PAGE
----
Anorexia makes children do things they would never normally do and an escalation of behavior is common when parents start to stand up to the anorexia. In fact, an escalation during the first week, although unpleasant and often scary, is usually a good sign that parents are not giving in to the anorexia. Consistent confrontation of the anorexia ultimately brings greater compliance as well as weight gain. It is imperative that parents work together and are well aligned; otherwise the anorexia can split them and gain strength. Continue reading “Surviving the first week of re-feeding”

Family-based treatment for adolescent eating disorders

Eating disorders, including Anorexia Nervosa and Bulimia Nervosa, are affecting greater numbers of adolescents and even children and early intervention is critical. If not identified or treated early, eating disorders can become chronic and cause serious or even life-threatening medical problems. Anorexia Nervosa is the most dangerous, with the highest death rate, of any mental illness: between 5% and 20% of people who develop the disease eventually die from it.

Although eating disorders can be notoriously hard to treat, recent research studies have demonstrated some highly successful treatments. For adolescents with anorexia, the treatment of choice is Family-Based Treatment (FBT). It is also referred to as the Maudsley approach (after the hospital in the UK where it was first applied).

Traditionally, parents of children with anorexia were viewed by mental health professionals as intrusive and were instructed to place their children into individual treatment or residential treatment centers. FBT, in contrast, respects the powerful bond between parents and child and empowers the parents to use their love to help their child. It allows the adolescent to remain at home and enlists the support of the family as a resource in helping them battle their eating disorder. The entire family attends every treatment session.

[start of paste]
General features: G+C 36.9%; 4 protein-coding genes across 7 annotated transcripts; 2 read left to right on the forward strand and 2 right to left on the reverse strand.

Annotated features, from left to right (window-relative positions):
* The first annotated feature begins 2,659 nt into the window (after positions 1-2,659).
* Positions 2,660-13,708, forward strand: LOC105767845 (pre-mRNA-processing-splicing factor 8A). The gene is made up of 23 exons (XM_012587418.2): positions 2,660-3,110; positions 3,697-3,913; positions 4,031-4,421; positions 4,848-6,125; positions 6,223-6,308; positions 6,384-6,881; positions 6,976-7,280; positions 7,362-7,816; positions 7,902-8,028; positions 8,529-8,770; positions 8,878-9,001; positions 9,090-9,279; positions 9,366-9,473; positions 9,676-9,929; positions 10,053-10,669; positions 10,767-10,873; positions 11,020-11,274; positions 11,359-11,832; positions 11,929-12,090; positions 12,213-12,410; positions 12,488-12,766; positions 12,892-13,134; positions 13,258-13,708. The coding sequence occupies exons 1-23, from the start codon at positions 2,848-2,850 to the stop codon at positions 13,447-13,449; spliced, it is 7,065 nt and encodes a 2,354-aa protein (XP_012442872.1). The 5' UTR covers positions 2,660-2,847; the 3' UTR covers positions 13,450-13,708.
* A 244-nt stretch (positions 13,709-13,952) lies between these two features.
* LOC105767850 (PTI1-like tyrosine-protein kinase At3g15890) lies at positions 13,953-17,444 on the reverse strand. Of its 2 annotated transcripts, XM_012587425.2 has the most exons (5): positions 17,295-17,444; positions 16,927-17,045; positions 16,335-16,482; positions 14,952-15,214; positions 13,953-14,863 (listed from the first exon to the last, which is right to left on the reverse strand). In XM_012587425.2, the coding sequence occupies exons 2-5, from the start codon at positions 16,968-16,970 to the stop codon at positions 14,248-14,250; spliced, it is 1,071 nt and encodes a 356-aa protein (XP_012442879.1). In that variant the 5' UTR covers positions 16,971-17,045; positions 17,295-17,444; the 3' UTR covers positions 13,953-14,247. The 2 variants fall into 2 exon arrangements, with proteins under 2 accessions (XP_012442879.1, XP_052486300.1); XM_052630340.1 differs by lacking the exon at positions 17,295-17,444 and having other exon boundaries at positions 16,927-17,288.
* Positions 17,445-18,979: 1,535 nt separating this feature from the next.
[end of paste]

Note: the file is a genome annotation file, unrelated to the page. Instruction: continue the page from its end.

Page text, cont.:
FBT treatment first focuses on helping the child to return to a healthy weight because the more time spent in starvation, the worse the outcome. The parents take responsibility for providing adequate nutrition for their adolescent during family meals. The therapist supports the parents in this challenging task and also creates a climate where there is no blame: the eating disorder is an outside force that must be fought off by the entire family working together. In the second phase of treatment, the parents gradually give the child more control over her (or his) own eating. The final phase of treatment addresses issues of adolescent identity within the family context.

FBT offers a promising alternative to costly inpatient or day hospital programs. Research out of the University of Chicago and Stanford University shows that at the end of a course of FBT, two-thirds of adolescents with anorexia have recovered; 75% to 90% are weight-recovered at a five-year follow-up. This approach has also been successful with adolescents with bulimia and with college students with anorexia and is most effective for families in which the length of illness is less than three years.

In my clinical practice, I provide treatment based on the most recent scientific research available. I provide FBT to adolescents with eating disorders in a course that usually consists of 20 treatment sessions over 6 to 12 months. Family-based therapy is not appropriate for all families. It is rigorous and requires a strong commitment by the family members. However, I find that the partnerships with families who have this commitment to their child’s recovery are very rewarding to me as a therapist. Families who have used this approach are generally very enthusiastic and grateful to have been a part of the solution.

For more information about Maudsley Family-Based Treatment for adolescent eating disorders and/or to find a treatment professional visit:

www.maudsleyparents.org.

Drs. Lock and Le Grange who brought this treatment to the U.S. have also written a manual for parents based on this approach:

Help Your Teenager Beat an Eating Disorder, by James Lock, MD, PhD and Daniel le Grange, PhD.